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Thursday, July 18, 2013

Articles of Note: Three Forthcoming Articles on Expert Testimony

Do Jurors Give Appropriate Weight to Forensic Identification Evidence?

William C. Thompson (UC-Irvine), Suzanne O. Kaasa  (Northrop Grumman), Tiamoyo Peterson (UC-Irvine)

Journal of Empirical Legal Studies, Forthcoming 

Is Expert Evidence Really Different?

Frederick Schauer (University of Virginia School of Law), Barbara A. Spellman (University of Virginia School of Law),

The Daubert Counterrevolution 

David Bernstein (George Mason University School of Law)

Notre Dame Law Review, Forthcoming 

Abstracts below the fold . . .

Do Jurors Give Appropriate Weight to Forensic Identification Evidence?

William C. Thompson (UC-Irvine), Suzanne O. Kaasa  (Northrop Grumman), Tiamoyo Peterson (UC-Irvine)

Journal of Empirical Legal Studies, Forthcoming 

Abstract: 
Do jurors give appropriate weight to forensic identification evidence? When judging the value of forensic evidence, are they sensitive to the probability of a false match? To answer these questions, we conducted two jury simulation experiments — the first with undergraduate participants, the second with members of a county jury pool. The experiments examined the weight that participants gave to forensic DNA evidence relative to Bayesian norms when evaluating a hypothetical criminal case. We found that aggregate judgments were generally consistent with Bayesian expectations, although people over-valued the DNA evidence when the probability of a false report of a match was high relative to the random match probability. Judgments of the chances the defendant was guilty varied appropriately in response to the variation in the probability of a false report of a match, as did verdicts. Our findings refute claims that jurors are always conservative Bayesians when evaluating forensic evidence and suggest, instead, that they use a variety of judgmental strategies and sometimes engage in fallacious statistical reasoning. In light of these findings, we identify circumstances in which forensic evidence may be over-utilized, discuss implications for legal policy, and suggest additional lines of research.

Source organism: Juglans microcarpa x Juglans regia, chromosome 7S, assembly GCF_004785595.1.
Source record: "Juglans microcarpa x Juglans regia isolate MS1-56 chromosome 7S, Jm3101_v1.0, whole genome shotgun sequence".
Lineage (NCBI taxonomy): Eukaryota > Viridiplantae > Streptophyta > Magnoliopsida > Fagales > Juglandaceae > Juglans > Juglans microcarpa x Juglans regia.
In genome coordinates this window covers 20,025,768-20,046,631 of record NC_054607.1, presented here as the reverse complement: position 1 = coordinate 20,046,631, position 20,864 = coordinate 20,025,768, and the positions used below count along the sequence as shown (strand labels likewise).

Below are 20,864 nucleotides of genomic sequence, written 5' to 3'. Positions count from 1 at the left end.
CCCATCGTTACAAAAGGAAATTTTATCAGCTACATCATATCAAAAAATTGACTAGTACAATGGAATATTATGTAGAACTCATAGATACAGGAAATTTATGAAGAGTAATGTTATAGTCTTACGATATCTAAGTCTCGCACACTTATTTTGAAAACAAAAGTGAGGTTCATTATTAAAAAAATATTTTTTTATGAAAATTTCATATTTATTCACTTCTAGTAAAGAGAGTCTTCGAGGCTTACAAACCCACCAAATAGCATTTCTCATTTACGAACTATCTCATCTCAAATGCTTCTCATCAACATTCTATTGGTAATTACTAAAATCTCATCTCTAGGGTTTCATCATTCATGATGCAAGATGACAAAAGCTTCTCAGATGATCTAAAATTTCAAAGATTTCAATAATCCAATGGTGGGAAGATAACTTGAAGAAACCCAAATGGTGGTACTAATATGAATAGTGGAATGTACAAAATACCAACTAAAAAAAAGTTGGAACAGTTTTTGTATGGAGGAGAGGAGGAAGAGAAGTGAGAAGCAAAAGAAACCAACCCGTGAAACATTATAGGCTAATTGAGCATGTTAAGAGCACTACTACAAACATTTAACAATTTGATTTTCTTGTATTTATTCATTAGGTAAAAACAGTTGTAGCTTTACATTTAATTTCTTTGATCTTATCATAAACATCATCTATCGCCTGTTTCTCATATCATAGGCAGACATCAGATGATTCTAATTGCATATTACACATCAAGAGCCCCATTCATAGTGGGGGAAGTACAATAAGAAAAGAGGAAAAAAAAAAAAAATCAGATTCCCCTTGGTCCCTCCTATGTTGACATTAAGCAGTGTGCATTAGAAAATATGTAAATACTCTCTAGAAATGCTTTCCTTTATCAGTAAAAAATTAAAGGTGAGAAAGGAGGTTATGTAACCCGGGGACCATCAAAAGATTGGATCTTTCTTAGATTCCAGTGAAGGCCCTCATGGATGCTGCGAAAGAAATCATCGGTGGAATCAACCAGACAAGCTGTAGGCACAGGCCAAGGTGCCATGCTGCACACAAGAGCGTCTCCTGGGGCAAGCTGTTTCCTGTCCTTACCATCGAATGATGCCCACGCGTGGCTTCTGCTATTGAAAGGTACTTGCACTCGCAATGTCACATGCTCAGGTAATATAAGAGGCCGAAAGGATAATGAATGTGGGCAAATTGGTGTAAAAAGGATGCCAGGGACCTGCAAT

Is Expert Evidence Really Different?

Frederick Schauer (University of Virginia School of Law), Barbara A. Spellman (University of Virginia School of Law),  

Abstract:      
Daubert v. Merrell Dow Pharmaceuticals, which along with its successor cases has imposed demanding standards of reliability on the admission of scientific and other expert evidence, has transformed much of American evidence law. The Daubert revolution has been subject to strong endorsement and equally strong criticism, but few critics, and none since Daubert, have asked why expert evidence is treated differently in the first place. The common assumption, going back over a century, is that expert evidence is treated differently because of the risk that juries (and judges), not themselves possessed of the relevant expertise, will systematically overvalue such evidence. The overvaluation may be based on ignorance, or on novices being overly impressed by expert credentials and trappings, but the belief in overvaluation as the primary foundation for the distinct treatment of expert evidence persists, generating not only Daubert but also a long history of treating expert evidence specially. It turns out, however, that the longstanding assumption of overvaluation is unsupported by the research. Several decades of research, mostly by psychologists, shows the common assumptions of jury overvaluation of expert evidence to be large unfounded. Indeed, modern research shows that it is eyewitness and other so-called direct evidence that is overvalued. By relying on the erroneous assumption of jury overvaluation of expert testimony and the equally erroneous assumption of non-overvaluation of direct testimony, the law of evidence has drawn a distinction that rests on a false empirical basis. Moreover, insofar as the distinction between expert and other evidence also rests on a distinction between the facts that lay witnesses offer and the inferences (opinions) that come from experts, this distinction is undercut not only by the modern treatment of lay opinion, but by a great deal of philosophical work on the expert-dependence of the judgments that ordinary people make in all aspects of their lives.

The Daubert Counterrevolution 

David Bernstein (George Mason University School of Law)

Notre Dame Law Review, Forthcoming 

(from the) Abstract:      

This Article reviews the history of the evolution of the rules for the admissibility of expert testimony since the 1980s, the revolutionary nature of what ultimately emerged, and the consistent efforts by counter-revolutionary judges to stop or roll back the changes, even when the changes were codified into Federal Rule of Evidence 702. 
. . .
This Article concludes by discussing some of the factors that have led some federal judges to defy Rule 702. The author contends that the Supreme Court should take an appropriate opportunity to crack down on such judicial rebellion, for two reasons. First, Rule 702 is the law of the land, and federal judges are obligated to enforce it regardless of their personal views on what expert testimony should be admissible. Second, Rule 702 represents a constructive effort to confront the problem of adversarial bias while retaining the basic contours of broader adversarial process.

 

- JB

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